Marilyn and I are very proud of our two grown sons. They are close in age, only 18 months apart, yet have completely different personalities. We’re grateful they’ve maintained a wonderful camaraderie as they’ve grown into manhood. Like most siblings, they are completely unique of one another. When Jason, born with dark hair and dark eyes, was closely followed by Ryan, with his snow blond hair and hazel eyes, we recognized it was an indicator that our sons were two completely different people. But then as their personality’s blossomed, the contrast between our two sons was remarkable. Jason, always pleasant but never quiet, thrived on attention; Ryan, always quiet but strongly independent, seemed to require nothing more than the bare essentials. From birth, Jason thrived in a group setting but Ryan was quite happy to be left to his own devices. The two have always had completely different personalities.
Those differences manifested quickly as they grew. Jason was fastidious—very particular about the details of his life. Even as he played, he’d go to great lengths to assure each toy was carefully arranged on our carpeted floors: farm yards and construction sites each with buildings and fences, often laboriously detailed, using scrap paper and cardboard to house hundreds of toy figures. Ryan, on the other hand, wasn’t nearly as impressed with lifeless farm figures and toy tractors. For him, life was less about details and more about action. Both were very athletic, but Ryan most enjoyed the contest of sports. He quickly demonstrated a fascination with the numeric’s of scoring and the sequential elimination of a tournament ladder. Even in early grade school, he devoted a great deal of his free time to tournament brackets. The walls of our basement were routinely plastered with basketball tournament brackets like the ones used during NCAA’s March Madness. A bedraggled miniature goal hung precariously from crude moorings—the sagging victim of endless slam dunks. You can imagine how the low-hanging open rafters of an unfinished basement simply didn’t allow for long range shooting but rather demanded all scoring be from close range. It was in the lonely setting of an otherwise empty basement that young Ryan played out hundreds of make-believe tournament games carefully filling in each victory until the current bracket was complete. Then he’d sit at the kitchen table and draw up another…and another. During the winter months particularly, all we’d hear from the basement was his arrhythmic dribbling and the thunk of the ball as it careened off the rafter mounted goal. Occasionally he’d immerge, draw up yet another new bracket, grab a snack and head to the basement.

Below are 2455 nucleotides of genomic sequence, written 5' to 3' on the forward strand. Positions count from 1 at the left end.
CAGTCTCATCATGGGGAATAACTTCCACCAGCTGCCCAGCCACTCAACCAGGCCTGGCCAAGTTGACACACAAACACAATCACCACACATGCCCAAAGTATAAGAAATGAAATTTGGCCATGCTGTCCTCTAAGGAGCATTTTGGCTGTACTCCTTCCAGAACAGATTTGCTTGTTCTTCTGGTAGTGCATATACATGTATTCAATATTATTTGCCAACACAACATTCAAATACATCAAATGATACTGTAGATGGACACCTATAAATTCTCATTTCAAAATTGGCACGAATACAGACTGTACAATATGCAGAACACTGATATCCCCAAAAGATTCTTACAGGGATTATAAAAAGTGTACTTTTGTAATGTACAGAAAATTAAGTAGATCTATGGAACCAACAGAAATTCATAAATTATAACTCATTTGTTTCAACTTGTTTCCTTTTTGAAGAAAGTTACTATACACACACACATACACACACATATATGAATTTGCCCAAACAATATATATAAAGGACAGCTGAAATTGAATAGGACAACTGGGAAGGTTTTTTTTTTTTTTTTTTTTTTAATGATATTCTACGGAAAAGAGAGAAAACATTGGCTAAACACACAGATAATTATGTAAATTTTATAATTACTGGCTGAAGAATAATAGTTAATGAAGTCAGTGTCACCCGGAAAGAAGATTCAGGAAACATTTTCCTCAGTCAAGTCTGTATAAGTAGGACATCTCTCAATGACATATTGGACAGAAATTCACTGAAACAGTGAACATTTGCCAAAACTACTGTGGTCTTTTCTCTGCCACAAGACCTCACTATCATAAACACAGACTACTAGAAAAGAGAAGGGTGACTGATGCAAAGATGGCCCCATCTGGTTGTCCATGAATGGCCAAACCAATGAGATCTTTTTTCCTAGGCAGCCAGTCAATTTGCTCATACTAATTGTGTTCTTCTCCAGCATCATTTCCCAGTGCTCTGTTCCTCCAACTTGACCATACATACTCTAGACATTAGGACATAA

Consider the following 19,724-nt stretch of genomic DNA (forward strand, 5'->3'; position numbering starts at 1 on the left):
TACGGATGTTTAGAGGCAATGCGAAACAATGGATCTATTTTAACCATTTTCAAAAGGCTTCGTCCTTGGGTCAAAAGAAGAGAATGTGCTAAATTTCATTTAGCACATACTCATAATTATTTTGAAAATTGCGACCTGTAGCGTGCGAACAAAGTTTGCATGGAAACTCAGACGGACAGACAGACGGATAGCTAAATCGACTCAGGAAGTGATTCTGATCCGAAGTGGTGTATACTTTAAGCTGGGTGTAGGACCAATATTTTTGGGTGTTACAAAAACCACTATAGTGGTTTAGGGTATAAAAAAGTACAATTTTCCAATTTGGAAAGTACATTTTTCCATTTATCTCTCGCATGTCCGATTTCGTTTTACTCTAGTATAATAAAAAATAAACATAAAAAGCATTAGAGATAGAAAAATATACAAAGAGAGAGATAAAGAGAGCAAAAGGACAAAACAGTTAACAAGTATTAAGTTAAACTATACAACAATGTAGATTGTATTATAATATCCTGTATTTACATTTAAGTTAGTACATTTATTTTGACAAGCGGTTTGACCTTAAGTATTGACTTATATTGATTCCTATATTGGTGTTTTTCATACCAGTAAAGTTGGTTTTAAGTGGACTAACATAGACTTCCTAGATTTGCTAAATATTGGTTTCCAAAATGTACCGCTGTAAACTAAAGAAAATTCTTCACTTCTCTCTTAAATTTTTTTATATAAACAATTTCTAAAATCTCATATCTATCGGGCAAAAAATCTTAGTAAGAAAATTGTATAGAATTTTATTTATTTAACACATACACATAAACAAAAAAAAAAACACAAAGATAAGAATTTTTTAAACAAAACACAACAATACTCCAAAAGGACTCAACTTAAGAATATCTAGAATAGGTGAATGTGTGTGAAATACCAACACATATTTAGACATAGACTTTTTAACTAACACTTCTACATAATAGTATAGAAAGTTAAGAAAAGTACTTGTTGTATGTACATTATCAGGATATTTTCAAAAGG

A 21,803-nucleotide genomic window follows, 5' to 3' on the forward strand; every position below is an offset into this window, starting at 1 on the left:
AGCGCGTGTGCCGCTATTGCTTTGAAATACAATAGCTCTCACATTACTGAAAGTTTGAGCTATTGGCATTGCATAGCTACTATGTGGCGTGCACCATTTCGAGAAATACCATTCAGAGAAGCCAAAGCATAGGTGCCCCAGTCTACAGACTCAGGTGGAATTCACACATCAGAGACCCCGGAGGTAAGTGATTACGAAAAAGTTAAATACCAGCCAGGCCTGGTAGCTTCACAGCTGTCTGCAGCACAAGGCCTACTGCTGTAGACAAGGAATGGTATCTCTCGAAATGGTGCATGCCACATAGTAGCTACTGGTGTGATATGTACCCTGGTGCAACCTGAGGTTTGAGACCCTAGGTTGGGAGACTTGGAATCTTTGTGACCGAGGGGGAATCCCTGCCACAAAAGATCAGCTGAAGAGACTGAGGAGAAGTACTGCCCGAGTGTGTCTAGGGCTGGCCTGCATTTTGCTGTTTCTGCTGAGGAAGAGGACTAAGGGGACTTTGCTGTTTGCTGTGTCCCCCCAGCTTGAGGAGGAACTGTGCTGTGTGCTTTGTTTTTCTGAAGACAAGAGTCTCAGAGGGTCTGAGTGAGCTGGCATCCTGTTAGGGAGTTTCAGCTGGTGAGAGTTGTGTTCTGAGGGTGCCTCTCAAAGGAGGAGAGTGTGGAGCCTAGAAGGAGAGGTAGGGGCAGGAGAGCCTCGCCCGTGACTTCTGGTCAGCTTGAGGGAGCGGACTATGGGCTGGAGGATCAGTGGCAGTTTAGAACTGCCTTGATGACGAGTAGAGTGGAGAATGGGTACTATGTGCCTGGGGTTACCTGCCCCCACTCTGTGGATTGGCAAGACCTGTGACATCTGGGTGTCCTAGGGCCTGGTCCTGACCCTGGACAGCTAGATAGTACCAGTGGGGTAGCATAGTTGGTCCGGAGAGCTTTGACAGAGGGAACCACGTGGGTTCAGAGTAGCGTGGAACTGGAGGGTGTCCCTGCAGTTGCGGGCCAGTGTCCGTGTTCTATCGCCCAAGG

Despite their differences, the brothers did play with one another. Jason often joined Ryan and together they would compete against one another, working through a complete tournament over several days. And Ryan would sometimes venture into Jason’s miniature world of farming and the moving of earth by heavy equipment like dozers and backhoes.
As brothers go, they played well together…that is, most of the time. But when conflict did erupt, it most often occurred when Ryan entered Jason’s carefully arranged world. Ryan’s free-wheeling, fast-action style didn’t bode well with Jason’s carefully detailed life-like arrangements. Ryan loved head on collisions—havoc wreaking action in which tractors morphed into dinosaurs who devoured houses and livestock. Horrified, Jason would wail in protest as he scrambled to restore order to his painfully devised pastoral scenes. Whether Ryan absentmindedly stumbled through Jason’s diorama leaving a tornado like path of mayhem or whether he launched a deliberate air strike, these were the times that tried our souls as a family.
Today, they’ve continued to follow their natural propensities into the real world. Ryan, an OSU grad, works for a prominent gaming and entertainment company while Jason, a pastor and student of theology, is employed by the Fairfield County Engineer where he, not-surprisingly, oversees the maintenance of our roadways.
I’m only slightly embarrassed to admit how proud I am of my two sons. Or should I say, my sons have made me proud…yea, I like the sound of that better. I can blame my hubris on them. I’m proud they have the opportunity and the wisdom to pursue life-work that matches their natural propensities.
Solomon writes in Proverbs 23:24, “The father of a righteous child has great joy; a man who fathers a wise son rejoices in him.”
Consider this…you are wonderfully and uniquely made, and your Heavenly Father rejoices when you wisely use your natural abilities to display his creative wisdom. Be Blessed, RG
Read Ron’s column, Simple Faith, each Saturday on the Faith Page (page 3) of the Lancaster Eagle Gazette, or visit www.lancastereaglegazette.com.